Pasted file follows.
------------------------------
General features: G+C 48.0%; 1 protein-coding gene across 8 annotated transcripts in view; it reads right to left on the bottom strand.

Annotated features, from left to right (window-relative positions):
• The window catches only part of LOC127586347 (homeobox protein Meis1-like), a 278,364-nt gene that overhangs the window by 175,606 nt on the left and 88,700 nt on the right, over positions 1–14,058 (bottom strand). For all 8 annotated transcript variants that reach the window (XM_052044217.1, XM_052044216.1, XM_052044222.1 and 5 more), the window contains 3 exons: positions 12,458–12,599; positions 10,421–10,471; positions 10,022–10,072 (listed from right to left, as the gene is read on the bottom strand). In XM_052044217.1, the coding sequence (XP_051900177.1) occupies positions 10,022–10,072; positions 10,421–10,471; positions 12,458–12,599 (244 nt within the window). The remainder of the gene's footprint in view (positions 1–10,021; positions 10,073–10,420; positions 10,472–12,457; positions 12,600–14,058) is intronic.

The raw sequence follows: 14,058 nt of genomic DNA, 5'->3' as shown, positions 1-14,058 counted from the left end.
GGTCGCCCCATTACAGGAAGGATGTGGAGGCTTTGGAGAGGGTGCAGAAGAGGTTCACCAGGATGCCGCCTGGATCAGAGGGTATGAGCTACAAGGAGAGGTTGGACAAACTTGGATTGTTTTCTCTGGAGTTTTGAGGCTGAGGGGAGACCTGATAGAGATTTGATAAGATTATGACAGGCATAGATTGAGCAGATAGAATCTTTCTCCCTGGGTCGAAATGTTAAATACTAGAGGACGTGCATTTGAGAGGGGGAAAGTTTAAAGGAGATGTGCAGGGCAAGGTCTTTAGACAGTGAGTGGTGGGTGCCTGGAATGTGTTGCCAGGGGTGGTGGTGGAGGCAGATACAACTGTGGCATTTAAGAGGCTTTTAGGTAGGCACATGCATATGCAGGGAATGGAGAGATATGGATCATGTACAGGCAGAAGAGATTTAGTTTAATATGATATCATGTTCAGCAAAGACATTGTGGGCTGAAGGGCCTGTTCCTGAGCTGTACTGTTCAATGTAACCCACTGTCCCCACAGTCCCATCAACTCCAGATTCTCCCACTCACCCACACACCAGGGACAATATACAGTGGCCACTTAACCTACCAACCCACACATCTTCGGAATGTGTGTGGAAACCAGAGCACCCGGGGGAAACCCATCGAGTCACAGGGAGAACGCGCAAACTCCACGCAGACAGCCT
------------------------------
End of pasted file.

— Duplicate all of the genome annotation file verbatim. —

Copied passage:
General features: G+C 48.0%; 1 protein-coding gene across 8 annotated transcripts in view; it reads right to left on the bottom strand.

Annotated features, from left to right (window-relative positions):
• The window catches only part of LOC127586347 (homeobox protein Meis1-like), a 278,364-nt gene that overhangs the window by 175,606 nt on the left and 88,700 nt on the right, over positions 1–14,058 (bottom strand). For all 8 annotated transcript variants that reach the window (XM_052044217.1, XM_052044216.1, XM_052044222.1 and 5 more), the window contains 3 exons: positions 12,458–12,599; positions 10,421–10,471; positions 10,022–10,072 (listed from right to left, as the gene is read on the bottom strand). In XM_052044217.1, the coding sequence (XP_051900177.1) occupies positions 10,022–10,072; positions 10,421–10,471; positions 12,458–12,599 (244 nt within the window). The remainder of the gene's footprint in view (positions 1–10,021; positions 10,073–10,420; positions 10,472–12,457; positions 12,600–14,058) is intronic.

The raw sequence follows: 14,058 nt of genomic DNA, 5'->3' as shown, positions 1-14,058 counted from the left end.
GGTCGCCCCATTACAGGAAGGATGTGGAGGCTTTGGAGAGGGTGCAGAAGAGGTTCACCAGGATGCCGCCTGGATCAGAGGGTATGAGCTACAAGGAGAGGTTGGACAAACTTGGATTGTTTTCTCTGGAGTTTTGAGGCTGAGGGGAGACCTGATAGAGATTTGATAAGATTATGACAGGCATAGATTGAGCAGATAGAATCTTTCTCCCTGGGTCGAAATGTTAAATACTAGAGGACGTGCATTTGAGAGGGGGAAAGTTTAAAGGAGATGTGCAGGGCAAGGTCTTTAGACAGTGAGTGGTGGGTGCCTGGAATGTGTTGCCAGGGGTGGTGGTGGAGGCAGATACAACTGTGGCATTTAAGAGGCTTTTAGGTAGGCACATGCATATGCAGGGAATGGAGAGATATGGATCATGTACAGGCAGAAGAGATTTAGTTTAATATGATATCATGTTCAGCAAAGACATTGTGGGCTGAAGGGCCTGTTCCTGAGCTGTACTGTTCAATGTAACCCACTGTCCCCACAGTCCCATCAACTCCAGATTCTCCCACTCACCCACACACCAGGGACAATATACAGTGGCCACTTAACCTACCAACCCACACATCTTCGGAATGTGTGTGGAAACCAGAGCACCCGGGGGAAACCCATCGAGTCACAGGGAGAACGCGCAAACTCCACGCAGACAGCCT